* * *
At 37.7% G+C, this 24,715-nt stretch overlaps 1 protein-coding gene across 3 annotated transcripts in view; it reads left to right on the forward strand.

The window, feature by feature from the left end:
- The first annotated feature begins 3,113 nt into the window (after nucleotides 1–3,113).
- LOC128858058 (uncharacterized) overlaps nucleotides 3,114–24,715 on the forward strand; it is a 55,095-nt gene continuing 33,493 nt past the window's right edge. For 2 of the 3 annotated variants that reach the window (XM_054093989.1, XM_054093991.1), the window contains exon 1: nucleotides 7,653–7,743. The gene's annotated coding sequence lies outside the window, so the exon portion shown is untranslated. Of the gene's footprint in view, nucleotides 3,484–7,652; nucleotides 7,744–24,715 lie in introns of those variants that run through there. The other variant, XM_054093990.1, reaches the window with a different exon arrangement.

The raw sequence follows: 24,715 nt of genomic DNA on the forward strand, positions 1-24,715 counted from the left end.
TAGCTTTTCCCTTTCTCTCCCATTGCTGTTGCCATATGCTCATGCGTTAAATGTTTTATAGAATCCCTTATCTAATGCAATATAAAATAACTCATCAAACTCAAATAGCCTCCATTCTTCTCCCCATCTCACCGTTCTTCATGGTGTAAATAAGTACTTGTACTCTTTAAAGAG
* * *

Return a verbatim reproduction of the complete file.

At 37.7% G+C, this 24,715-nt stretch overlaps 1 protein-coding gene across 3 annotated transcripts in view; it reads left to right on the forward strand.

The window, feature by feature from the left end:
- The first annotated feature begins 3,113 nt into the window (after nucleotides 1–3,113).
- LOC128858058 (uncharacterized) overlaps nucleotides 3,114–24,715 on the forward strand; it is a 55,095-nt gene continuing 33,493 nt past the window's right edge. For 2 of the 3 annotated variants that reach the window (XM_054093989.1, XM_054093991.1), the window contains exon 1: nucleotides 7,653–7,743. The gene's annotated coding sequence lies outside the window, so the exon portion shown is untranslated. Of the gene's footprint in view, nucleotides 3,484–7,652; nucleotides 7,744–24,715 lie in introns of those variants that run through there. The other variant, XM_054093990.1, reaches the window with a different exon arrangement.

The raw sequence follows: 24,715 nt of genomic DNA on the forward strand, positions 1-24,715 counted from the left end.
TAGCTTTTCCCTTTCTCTCCCATTGCTGTTGCCATATGCTCATGCGTTAAATGTTTTATAGAATCCCTTATCTAATGCAATATAAAATAACTCATCAAACTCAAATAGCCTCCATTCTTCTCCCCATCTCACCGTTCTTCATGGTGTAAATAAGTACTTGTACTCTTTAAAGAG